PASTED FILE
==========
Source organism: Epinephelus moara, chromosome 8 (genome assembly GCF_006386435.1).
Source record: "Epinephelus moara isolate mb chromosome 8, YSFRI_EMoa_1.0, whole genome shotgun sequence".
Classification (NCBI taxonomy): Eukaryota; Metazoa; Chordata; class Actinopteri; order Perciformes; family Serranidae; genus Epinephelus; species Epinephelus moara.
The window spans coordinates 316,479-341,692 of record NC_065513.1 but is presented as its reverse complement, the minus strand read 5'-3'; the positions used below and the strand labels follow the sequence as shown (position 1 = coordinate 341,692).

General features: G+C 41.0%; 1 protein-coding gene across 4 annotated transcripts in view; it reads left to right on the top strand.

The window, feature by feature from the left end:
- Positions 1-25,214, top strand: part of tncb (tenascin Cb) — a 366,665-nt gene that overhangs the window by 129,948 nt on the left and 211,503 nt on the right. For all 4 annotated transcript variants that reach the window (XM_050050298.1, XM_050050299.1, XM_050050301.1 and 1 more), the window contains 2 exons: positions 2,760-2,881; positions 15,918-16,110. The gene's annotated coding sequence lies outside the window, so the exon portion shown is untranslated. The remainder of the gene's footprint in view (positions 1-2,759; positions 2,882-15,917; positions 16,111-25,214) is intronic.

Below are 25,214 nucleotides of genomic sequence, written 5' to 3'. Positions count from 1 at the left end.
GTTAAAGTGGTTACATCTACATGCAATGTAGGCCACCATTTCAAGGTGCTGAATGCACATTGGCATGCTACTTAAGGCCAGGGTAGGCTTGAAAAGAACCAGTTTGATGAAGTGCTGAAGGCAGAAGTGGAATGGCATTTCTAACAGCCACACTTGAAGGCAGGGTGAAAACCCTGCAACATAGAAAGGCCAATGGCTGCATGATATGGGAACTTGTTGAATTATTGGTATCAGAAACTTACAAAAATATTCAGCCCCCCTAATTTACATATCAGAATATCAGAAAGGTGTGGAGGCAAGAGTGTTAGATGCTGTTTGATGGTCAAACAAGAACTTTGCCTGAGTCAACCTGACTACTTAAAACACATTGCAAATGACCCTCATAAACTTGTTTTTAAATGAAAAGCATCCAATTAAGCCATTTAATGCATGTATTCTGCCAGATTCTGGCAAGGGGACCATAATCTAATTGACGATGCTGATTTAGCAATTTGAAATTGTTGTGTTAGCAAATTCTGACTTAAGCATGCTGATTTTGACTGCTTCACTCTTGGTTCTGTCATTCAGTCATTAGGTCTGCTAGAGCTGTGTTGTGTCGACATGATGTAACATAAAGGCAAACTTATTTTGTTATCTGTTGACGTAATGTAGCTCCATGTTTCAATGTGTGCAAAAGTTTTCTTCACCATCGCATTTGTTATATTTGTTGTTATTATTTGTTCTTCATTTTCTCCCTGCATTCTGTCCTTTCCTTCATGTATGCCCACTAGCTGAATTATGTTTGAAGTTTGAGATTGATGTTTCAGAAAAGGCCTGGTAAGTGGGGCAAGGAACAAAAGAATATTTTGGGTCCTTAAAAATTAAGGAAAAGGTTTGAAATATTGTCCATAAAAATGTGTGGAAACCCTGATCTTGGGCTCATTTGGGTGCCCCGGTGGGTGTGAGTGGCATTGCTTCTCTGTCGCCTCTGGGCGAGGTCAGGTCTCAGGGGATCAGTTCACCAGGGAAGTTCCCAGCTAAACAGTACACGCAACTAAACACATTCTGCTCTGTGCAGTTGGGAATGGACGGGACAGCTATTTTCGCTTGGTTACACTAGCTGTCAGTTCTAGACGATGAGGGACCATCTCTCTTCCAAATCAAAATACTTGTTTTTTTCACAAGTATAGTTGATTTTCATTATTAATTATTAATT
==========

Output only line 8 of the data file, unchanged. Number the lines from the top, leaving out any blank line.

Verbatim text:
Below are 25,214 nucleotides of genomic sequence, written 5' to 3'. Positions count from 1 at the left end.